Fresh Pasta Ravioli - with Spinach and Goat Cheese Filling

Photos by Jon Feldman

          Ravioli can made with wonton wrappers, and that is why I note this as "Fresh Pasta" ravioli. Will will first make a dough that can be used for any fresh pasta and then form and fill them, making the ravioli. The sauce I use here is a simple butter sage sauce to fully highlight the beauty of the spinach and goat cheese filling. You could certainly use one of your favorite sauces, but I think anything with a strong acidic flavor (tomato) will overpower the ravioli.


Pasta Dough 
  • 3 cups "00" Flour - This is double zero flour. A finely milled flour that may be tough to find. A bread flour will work, and if all else fails, All purpose flour.
  • 1 cup Duram Flour - Not as tough to find, and semolina flour will also work. 
  • 3 extra large eggs - maybe 4
  • 3 tsp Extra Virgin Olive Oil
  • pinch of salt
  • A few tsp of water might be needed
Filling for Ravioli

  • 4 oz. Goat Cheese
  • 16 oz fresh baby spinach
  • 1/4 cup chopped onion
  • 4 tsp olive oil
  • Salt/pepper/cayenne pepper

Sauce for Ravioli

  • 1/4 lb butter
  • 6 fresh sage leaves
  • Salt/pepper
Special tools: Pasta roller

Total Time:1 hour 45 minutes.

This is the "well" known process of making a mess on a work table. I consider that mess to be one of the pure joys of cooking.  You can use a food processor, but this way gives you the proper feel that is needed to work with with doughs. And that's the only way to perfect the process.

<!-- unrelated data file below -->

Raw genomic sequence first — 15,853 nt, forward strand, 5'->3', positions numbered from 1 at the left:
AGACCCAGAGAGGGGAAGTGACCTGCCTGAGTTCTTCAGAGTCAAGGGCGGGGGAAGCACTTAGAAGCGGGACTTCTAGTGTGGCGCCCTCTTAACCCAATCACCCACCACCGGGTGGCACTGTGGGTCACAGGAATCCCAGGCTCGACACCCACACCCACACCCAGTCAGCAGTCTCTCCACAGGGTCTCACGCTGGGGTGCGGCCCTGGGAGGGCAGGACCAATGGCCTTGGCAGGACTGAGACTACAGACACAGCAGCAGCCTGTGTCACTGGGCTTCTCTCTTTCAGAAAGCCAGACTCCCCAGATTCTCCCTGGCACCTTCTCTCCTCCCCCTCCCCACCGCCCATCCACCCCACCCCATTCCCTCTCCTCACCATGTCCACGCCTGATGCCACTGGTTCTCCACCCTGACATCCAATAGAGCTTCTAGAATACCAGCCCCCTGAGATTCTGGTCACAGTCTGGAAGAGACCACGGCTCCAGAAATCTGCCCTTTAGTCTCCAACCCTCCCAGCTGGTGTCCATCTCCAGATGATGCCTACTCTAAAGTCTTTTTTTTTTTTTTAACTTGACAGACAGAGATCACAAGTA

Place both flours, and salt in a bowl. I like to mix my flours and salt in that bowl first and then plop them on my work surface.

Now the fun. Make a well in the flour. A pocket in the middle that will hold the eggs and oil as you incorporate the wet ingredients into the dry.

**My photographer friend seems to enjoy getting my mug in these photos, much more than I like being in the them, but I play along. 

Add the olive oil and one egg to the well in the flour.  Use a fork to start mixing the flour into the egg. Don't worry if it starts to overrun your well, just shore up the outer edges as best you can and keep working. Add the other 2-3 eggs, one at a time, until the dough starts to come together.

Crack your eggs in a separate bowl so you can fish out any runaway shell pieces. Easier to do in a bowl than in the flour mixture.

The idea here is to keep forcing more of the flour into the eggs, while maintaining a pliable pasta dough.  With this recipe you will have extra flour on the board that does not get incorporated, but that is intentional to help the process.

Work the dough lightly into a ball. It should not be as pliable as a bread dough, but be sure it had some smoothness to it.

Wrap up your pasta dough and refrigerate for 30 minutes. You can keep the dough for a day, but it starts to darken in  color and the freshness change quickly.

At this point, I start to make my filling. This filling will take about the same time as the pasta needs to rest. Other fillings will vary in production time, so plan accordingly. The rest of the pasta rolling is below.